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Daily DripEntertainment

Watch This Screening of Queer Films from the Chinese Diaspora

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In China, onscreen same-sex romances are more common than ever before — however, organizing events and community around queer film is still a challenge.

That doesn’t mean that there’s a dearth of Chinese LGBT stories on the silver screen, though. Get your fix from June 12-19th, as Montage presents To Qu Yuan With Love, an online screening of queer films created by the Chinese diaspora.

Even better, Montage are offering RADII readers a 20% discount on the site with the code “RADIICHINA” for all of their premium content.

 

The event, which also includes this discussion panel, is curated by LGBT activist and director Fan Popo.

“Today, most LGBTQ+ terms in common Chinese and in international usage derive from western-centric theories,” said Fan. “For those of us within the queer Chinese diaspora, how should we understand the intersections of racial and gender identity and sexual orientation in contemporary society? How do we honor our traditions while adapting to globalization?”

The “To Qu Yuan With Love” Collection

Beer! Beer! (2019)

Tao, a Chinese man in Berlin, meets a German local, Sebastian. The film is billed as an “anti-romantic comedy.”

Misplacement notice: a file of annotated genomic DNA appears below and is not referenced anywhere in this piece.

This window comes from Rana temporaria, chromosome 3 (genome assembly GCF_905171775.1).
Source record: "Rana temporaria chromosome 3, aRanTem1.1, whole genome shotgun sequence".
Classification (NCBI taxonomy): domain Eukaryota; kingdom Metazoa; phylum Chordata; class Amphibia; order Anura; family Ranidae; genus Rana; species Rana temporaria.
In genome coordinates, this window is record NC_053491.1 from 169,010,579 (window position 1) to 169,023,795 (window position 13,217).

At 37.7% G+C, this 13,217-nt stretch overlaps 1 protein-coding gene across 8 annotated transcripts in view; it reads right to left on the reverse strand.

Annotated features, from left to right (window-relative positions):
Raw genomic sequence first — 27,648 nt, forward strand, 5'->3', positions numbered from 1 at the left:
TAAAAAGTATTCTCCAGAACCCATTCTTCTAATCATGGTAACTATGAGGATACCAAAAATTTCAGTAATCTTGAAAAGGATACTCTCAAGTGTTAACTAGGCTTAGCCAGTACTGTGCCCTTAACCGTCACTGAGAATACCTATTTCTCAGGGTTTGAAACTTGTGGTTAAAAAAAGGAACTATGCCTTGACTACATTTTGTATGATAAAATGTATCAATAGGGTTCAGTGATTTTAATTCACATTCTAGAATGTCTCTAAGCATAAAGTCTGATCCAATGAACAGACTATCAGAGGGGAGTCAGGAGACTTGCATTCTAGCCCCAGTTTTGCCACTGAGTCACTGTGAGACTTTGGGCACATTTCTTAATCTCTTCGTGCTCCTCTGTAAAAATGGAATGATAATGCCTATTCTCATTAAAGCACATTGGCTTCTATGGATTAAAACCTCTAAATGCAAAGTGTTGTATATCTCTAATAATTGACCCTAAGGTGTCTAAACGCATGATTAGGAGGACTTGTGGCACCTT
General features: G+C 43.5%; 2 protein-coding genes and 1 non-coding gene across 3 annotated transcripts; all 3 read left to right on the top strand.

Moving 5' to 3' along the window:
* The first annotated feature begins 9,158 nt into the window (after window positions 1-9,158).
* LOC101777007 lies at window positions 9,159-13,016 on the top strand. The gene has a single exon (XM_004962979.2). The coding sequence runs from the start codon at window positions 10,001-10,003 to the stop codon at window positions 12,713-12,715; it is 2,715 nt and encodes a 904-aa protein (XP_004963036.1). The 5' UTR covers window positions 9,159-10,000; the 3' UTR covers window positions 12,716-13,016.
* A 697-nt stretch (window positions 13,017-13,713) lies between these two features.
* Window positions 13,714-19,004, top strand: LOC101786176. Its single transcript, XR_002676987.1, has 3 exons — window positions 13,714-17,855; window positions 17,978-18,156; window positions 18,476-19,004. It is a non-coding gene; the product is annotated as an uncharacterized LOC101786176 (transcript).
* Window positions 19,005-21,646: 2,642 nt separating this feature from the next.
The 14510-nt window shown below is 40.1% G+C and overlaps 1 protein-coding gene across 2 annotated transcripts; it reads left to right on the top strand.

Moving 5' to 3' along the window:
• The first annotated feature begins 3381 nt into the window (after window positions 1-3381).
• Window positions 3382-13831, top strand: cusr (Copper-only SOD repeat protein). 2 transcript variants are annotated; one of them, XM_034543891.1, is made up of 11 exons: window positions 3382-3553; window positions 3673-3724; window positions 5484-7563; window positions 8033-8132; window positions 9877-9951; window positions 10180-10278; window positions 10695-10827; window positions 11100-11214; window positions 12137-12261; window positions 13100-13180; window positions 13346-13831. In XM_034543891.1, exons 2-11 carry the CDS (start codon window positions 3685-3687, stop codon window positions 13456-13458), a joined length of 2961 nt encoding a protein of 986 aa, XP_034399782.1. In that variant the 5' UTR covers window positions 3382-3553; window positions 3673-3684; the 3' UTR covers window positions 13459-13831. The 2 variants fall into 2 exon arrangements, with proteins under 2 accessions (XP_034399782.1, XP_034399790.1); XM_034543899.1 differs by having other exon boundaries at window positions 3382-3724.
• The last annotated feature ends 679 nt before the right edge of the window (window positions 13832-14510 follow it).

The Last Lesbian (2018)

Set in 2318, the world’s last lesbian must travel back in time to stop a chain reaction that yielded a large-scale operation to exile the gay population to outer space.

Red Light (2013)

A Dutch boy’s night on the town in Amsterdam leads to an unexpected encounter with a sex worker who shows him something he could never have imagined.

My German Boyfriend (2004)

The oldest film on the list, My German Boyfriend tells the story of a Chinese-Canadian man trying to find his ideal boyfriend in Berlin. The film is described as “a comedy of mistaken cultural identities, a diary of immigrant isolation, and a love letter to a boyfriend who might have been.”

Tune in for these films and others, curated by Fan Popo here. Use the code RADIICHINA to get 20% off the films until June 19th.

Related:

In China, Queer Film Events Quietly Push for Education and Acceptance

Cover image courtesy of Montage

Brian Smelzer
    Brian grew up in New York City and studied political science at Marymount University. He became fascinated by Chinese culture in high school, and in college began exploring Mandarin, loose leaf tea, and modern China behind the headlines.